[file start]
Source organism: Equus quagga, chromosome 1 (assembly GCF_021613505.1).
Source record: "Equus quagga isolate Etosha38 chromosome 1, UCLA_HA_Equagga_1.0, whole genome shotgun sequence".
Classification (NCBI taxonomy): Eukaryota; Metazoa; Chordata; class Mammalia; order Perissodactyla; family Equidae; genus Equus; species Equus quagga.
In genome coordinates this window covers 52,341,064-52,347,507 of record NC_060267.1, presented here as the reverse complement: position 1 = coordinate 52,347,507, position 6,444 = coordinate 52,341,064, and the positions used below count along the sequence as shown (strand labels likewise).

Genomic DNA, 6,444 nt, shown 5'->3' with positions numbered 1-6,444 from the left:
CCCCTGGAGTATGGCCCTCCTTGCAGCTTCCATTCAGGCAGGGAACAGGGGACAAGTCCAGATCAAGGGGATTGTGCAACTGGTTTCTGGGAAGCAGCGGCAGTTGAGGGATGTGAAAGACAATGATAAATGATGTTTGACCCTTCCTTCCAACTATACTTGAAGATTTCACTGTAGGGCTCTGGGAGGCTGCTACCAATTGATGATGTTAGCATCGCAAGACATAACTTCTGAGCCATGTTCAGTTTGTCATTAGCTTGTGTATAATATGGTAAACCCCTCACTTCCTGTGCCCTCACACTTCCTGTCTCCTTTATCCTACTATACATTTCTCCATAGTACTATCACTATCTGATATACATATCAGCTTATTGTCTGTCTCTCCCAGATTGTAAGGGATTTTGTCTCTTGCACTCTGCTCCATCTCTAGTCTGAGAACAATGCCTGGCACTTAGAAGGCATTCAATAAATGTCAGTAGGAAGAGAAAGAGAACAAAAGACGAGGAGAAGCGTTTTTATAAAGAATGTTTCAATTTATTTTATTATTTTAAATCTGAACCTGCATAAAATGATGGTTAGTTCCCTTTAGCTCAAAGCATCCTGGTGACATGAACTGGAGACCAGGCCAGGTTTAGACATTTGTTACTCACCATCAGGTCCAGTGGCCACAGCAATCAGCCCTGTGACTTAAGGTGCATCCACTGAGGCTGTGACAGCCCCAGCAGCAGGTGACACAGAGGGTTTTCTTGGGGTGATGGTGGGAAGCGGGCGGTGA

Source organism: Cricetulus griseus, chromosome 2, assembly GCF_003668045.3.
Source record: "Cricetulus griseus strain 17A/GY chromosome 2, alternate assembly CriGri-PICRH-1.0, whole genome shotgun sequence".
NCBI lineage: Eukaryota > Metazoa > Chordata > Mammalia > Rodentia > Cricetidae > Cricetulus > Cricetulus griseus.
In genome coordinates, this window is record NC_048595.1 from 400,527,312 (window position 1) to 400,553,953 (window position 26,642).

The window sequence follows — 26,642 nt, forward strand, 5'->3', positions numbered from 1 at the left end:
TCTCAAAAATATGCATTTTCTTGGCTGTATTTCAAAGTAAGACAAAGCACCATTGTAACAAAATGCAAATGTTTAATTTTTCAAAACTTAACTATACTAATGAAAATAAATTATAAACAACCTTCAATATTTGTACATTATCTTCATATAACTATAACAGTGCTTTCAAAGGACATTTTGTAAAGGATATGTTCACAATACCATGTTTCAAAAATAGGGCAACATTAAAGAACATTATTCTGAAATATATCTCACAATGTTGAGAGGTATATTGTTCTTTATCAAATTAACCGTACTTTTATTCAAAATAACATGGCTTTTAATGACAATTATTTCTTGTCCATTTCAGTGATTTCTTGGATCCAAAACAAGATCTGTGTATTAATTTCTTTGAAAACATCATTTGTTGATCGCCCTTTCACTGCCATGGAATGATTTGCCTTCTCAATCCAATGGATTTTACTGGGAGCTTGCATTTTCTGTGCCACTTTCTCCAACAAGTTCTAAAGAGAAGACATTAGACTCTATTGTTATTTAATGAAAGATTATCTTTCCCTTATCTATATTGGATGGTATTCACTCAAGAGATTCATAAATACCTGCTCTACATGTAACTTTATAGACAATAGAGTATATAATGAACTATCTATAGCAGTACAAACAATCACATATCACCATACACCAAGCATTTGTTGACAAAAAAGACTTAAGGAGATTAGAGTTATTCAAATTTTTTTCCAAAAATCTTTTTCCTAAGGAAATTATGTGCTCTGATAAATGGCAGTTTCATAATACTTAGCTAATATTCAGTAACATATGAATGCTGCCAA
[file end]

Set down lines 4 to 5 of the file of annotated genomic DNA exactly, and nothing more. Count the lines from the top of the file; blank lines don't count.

In genome coordinates this window covers 52,341,064-52,347,507 of record NC_060267.1, presented here as the reverse complement: position 1 = coordinate 52,347,507, position 6,444 = coordinate 52,341,064, and the positions used below count along the sequence as shown (strand labels likewise).

Genomic DNA, 6,444 nt, shown 5'->3' with positions numbered 1-6,444 from the left: